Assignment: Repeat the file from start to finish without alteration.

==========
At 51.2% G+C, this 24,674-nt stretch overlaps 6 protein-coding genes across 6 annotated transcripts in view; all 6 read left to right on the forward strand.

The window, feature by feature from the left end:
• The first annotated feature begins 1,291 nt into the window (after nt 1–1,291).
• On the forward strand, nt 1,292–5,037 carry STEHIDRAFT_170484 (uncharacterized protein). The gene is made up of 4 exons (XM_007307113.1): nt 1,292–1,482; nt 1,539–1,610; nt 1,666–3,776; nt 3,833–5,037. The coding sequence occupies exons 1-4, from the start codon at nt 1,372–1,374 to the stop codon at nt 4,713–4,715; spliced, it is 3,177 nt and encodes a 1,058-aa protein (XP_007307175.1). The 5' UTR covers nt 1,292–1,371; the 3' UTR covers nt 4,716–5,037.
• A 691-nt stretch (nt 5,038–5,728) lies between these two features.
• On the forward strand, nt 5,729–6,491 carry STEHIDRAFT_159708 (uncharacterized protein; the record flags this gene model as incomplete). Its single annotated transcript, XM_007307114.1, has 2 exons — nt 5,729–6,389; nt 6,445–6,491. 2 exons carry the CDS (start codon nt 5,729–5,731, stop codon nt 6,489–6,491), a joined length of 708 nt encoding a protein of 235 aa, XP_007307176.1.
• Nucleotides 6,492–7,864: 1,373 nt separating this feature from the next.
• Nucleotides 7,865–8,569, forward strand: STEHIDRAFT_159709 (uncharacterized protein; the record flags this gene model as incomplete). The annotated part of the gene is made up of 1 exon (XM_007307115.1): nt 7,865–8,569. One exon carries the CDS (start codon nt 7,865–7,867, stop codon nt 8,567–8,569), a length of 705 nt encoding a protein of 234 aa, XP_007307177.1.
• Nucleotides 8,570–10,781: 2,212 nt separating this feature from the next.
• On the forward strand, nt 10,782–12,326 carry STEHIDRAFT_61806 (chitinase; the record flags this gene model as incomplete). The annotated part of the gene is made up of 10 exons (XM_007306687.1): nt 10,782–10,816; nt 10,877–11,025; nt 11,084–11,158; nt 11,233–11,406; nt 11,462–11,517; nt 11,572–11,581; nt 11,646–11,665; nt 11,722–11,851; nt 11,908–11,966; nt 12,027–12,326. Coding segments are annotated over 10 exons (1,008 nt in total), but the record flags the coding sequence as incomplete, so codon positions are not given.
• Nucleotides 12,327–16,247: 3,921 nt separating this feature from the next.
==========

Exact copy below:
At 51.2% G+C, this 24,674-nt stretch overlaps 6 protein-coding genes across 6 annotated transcripts in view; all 6 read left to right on the forward strand.

The window, feature by feature from the left end:
• The first annotated feature begins 1,291 nt into the window (after nt 1–1,291).
• On the forward strand, nt 1,292–5,037 carry STEHIDRAFT_170484 (uncharacterized protein). The gene is made up of 4 exons (XM_007307113.1): nt 1,292–1,482; nt 1,539–1,610; nt 1,666–3,776; nt 3,833–5,037. The coding sequence occupies exons 1-4, from the start codon at nt 1,372–1,374 to the stop codon at nt 4,713–4,715; spliced, it is 3,177 nt and encodes a 1,058-aa protein (XP_007307175.1). The 5' UTR covers nt 1,292–1,371; the 3' UTR covers nt 4,716–5,037.
• A 691-nt stretch (nt 5,038–5,728) lies between these two features.
• On the forward strand, nt 5,729–6,491 carry STEHIDRAFT_159708 (uncharacterized protein; the record flags this gene model as incomplete). Its single annotated transcript, XM_007307114.1, has 2 exons — nt 5,729–6,389; nt 6,445–6,491. 2 exons carry the CDS (start codon nt 5,729–5,731, stop codon nt 6,489–6,491), a joined length of 708 nt encoding a protein of 235 aa, XP_007307176.1.
• Nucleotides 6,492–7,864: 1,373 nt separating this feature from the next.
• Nucleotides 7,865–8,569, forward strand: STEHIDRAFT_159709 (uncharacterized protein; the record flags this gene model as incomplete). The annotated part of the gene is made up of 1 exon (XM_007307115.1): nt 7,865–8,569. One exon carries the CDS (start codon nt 7,865–7,867, stop codon nt 8,567–8,569), a length of 705 nt encoding a protein of 234 aa, XP_007307177.1.
• Nucleotides 8,570–10,781: 2,212 nt separating this feature from the next.
• On the forward strand, nt 10,782–12,326 carry STEHIDRAFT_61806 (chitinase; the record flags this gene model as incomplete). The annotated part of the gene is made up of 10 exons (XM_007306687.1): nt 10,782–10,816; nt 10,877–11,025; nt 11,084–11,158; nt 11,233–11,406; nt 11,462–11,517; nt 11,572–11,581; nt 11,646–11,665; nt 11,722–11,851; nt 11,908–11,966; nt 12,027–12,326. Coding segments are annotated over 10 exons (1,008 nt in total), but the record flags the coding sequence as incomplete, so codon positions are not given.
• Nucleotides 12,327–16,247: 3,921 nt separating this feature from the next.